True, some other developed countries, lacking a foreign demand for their currency, have much lower rates of seigniorage than the United States. According to Rogoff’s estimates, monetary seigniorage from future issues of cash (and ignoring the interest cost of eliminating existing cash) for Canada and the United Kingdom amounts to only 0.18 percent of GDP in both countries. Therefore, government losses in those countries if they phased out cash would be less severe than in the United States.35

But for other developed countries, rates of seigniorage are as high or higher than for the United States, either because of foreign demand or greater domestic currency usage. Whereas in the United States the ratio of currency in circulation to GDP in 2016 was only 7.4 percent, it was 10.1 percent in the Eurozone, 11.1 percent in Switzerland, and 18.6 percent in Japan. The resulting rates of monetary seigniorage as a percentage of GDP (again ignoring the opportunity cost of phasing out existing cash) are 0.55 percent for the Eurozone, 0.60 percent for Switzerland, and 0.40 percent for Japan.36 Eliminating only the 500-euro note could therefore cost as much as 17 billion euros annually in lost seigniorage. This is not surprising, given that a European Central Bank survey found that 32 percent of respondents usually pay with cash for transactions of 100 euros and above, as noted above. If Japan were to eliminate only its 10,000 yen note, which is worth about $90 and represents a remarkable 88 percent of the value of its cash in circulation, the government would lose about 19 trillion yen in seigniorage annually.37

International Users of U.S. Dollars

For the United States, one flip side of lost seign­iorage would be the negative effect on those using the approximately 50 percent of dollars held abroad. Yet advocates of phasing out cash have so far ignored this effect on countries that have completely dollarized, using only U.S. dollars instead of a domestic currency (Panama, Ecuador, El Salvador, East Timor, the British Virgin Islands, the Caribbean Netherlands, Micronesia, and several small island countries in the Pacific), or partially dollarized (including Uruguay, Costa Rica, Honduras, Bermuda, the Bahamas, Iraq, Lebanon, Liberia, Cambodia, and Somalia, among others). The dollar once helped bring the Zimbabwe hyperinflation to an end, but it seems unlikely that the U.S. government would provide basic debit-card accounts or smartphones to poor foreigners who rely on dollars. Indeed, it is unclear how this could even be accomplished in less-developed countries lacking adequate banking sectors. This is another factor that has not been adequately considered by those who advocate phasing out cash. As Pierre Lemieux, in a critical review of Rogoff’s The Curse of Cash, succinctly puts it, “the economist venturing into normative matters would normally attach the same weight to a foreigner’s welfare as to a national’s.”38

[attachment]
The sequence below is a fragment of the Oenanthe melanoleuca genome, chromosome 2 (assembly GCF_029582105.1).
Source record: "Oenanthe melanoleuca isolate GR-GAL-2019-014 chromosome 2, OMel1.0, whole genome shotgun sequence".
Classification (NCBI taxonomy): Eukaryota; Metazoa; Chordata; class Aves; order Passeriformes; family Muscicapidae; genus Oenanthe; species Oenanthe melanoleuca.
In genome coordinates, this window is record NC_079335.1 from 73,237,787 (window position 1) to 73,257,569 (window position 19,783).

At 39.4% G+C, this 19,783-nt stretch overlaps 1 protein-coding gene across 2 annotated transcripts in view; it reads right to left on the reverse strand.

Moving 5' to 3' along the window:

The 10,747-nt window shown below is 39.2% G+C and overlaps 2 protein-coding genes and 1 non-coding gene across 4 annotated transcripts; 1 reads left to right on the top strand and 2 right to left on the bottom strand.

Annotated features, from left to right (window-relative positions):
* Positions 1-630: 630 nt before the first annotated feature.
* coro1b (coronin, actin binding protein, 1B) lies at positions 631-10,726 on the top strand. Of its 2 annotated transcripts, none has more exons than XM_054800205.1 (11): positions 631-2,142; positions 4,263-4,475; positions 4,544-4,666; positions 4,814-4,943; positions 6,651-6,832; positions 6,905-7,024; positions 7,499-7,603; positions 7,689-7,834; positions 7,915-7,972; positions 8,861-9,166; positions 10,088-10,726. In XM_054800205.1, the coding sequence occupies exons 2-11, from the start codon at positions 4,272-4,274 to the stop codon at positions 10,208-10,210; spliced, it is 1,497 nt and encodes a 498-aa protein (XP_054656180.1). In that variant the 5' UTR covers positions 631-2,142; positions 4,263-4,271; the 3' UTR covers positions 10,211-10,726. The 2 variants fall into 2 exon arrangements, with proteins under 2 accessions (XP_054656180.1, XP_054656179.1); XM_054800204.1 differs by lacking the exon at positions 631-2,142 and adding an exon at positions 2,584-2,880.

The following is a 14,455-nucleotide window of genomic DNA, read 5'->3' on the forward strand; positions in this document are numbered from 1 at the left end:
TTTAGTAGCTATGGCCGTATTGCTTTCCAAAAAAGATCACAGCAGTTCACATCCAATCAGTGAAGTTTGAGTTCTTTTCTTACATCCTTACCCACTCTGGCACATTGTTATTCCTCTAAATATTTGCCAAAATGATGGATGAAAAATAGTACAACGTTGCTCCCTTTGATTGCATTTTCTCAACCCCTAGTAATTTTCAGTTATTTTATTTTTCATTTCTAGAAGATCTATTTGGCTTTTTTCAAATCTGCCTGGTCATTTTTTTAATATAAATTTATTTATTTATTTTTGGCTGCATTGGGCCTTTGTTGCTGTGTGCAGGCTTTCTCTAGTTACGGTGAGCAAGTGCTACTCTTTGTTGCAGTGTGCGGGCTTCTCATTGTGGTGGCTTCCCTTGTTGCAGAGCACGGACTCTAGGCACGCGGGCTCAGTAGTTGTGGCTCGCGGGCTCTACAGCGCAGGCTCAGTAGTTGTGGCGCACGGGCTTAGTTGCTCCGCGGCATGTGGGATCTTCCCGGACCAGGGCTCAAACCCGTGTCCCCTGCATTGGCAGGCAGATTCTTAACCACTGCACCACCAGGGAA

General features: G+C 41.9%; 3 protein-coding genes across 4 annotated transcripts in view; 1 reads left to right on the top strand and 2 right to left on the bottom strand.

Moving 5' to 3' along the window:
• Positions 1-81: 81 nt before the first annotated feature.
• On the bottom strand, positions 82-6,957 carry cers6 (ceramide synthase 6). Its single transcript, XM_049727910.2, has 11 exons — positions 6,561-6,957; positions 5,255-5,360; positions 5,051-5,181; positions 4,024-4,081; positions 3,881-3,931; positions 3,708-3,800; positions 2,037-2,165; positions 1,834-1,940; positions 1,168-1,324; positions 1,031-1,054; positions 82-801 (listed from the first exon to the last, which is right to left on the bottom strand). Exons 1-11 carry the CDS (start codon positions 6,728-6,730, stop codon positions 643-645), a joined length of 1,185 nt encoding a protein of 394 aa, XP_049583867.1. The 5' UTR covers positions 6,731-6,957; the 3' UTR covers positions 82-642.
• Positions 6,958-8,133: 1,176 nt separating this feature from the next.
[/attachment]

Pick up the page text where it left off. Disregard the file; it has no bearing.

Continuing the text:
Rogoff realizes that “some would argue that large U.S. notes are a powerful force for good in countries like Russia, where paper dollars give ordinary citizens refuge from corrupt government officials.” But he goes on to claim that “for every case where dollar or euro paper currency is facilitating a transaction that Americans might somehow judge morally desirable, there are probably many more cases where they would not, for example, human trafficking in young Russian and Ukrainian girls to France and the Middle East” (emphasis added). He therefore concludes that “foreign welfare should be thought of as a wash.”39 Rogoff does not, however, provide any quantitative evidence to back up this conclusion. And, in the absence of such evidence, we should take seriously the harm that could occur to those using dollars as a sanctuary from oppressive and corrupt governments if cash was phased out.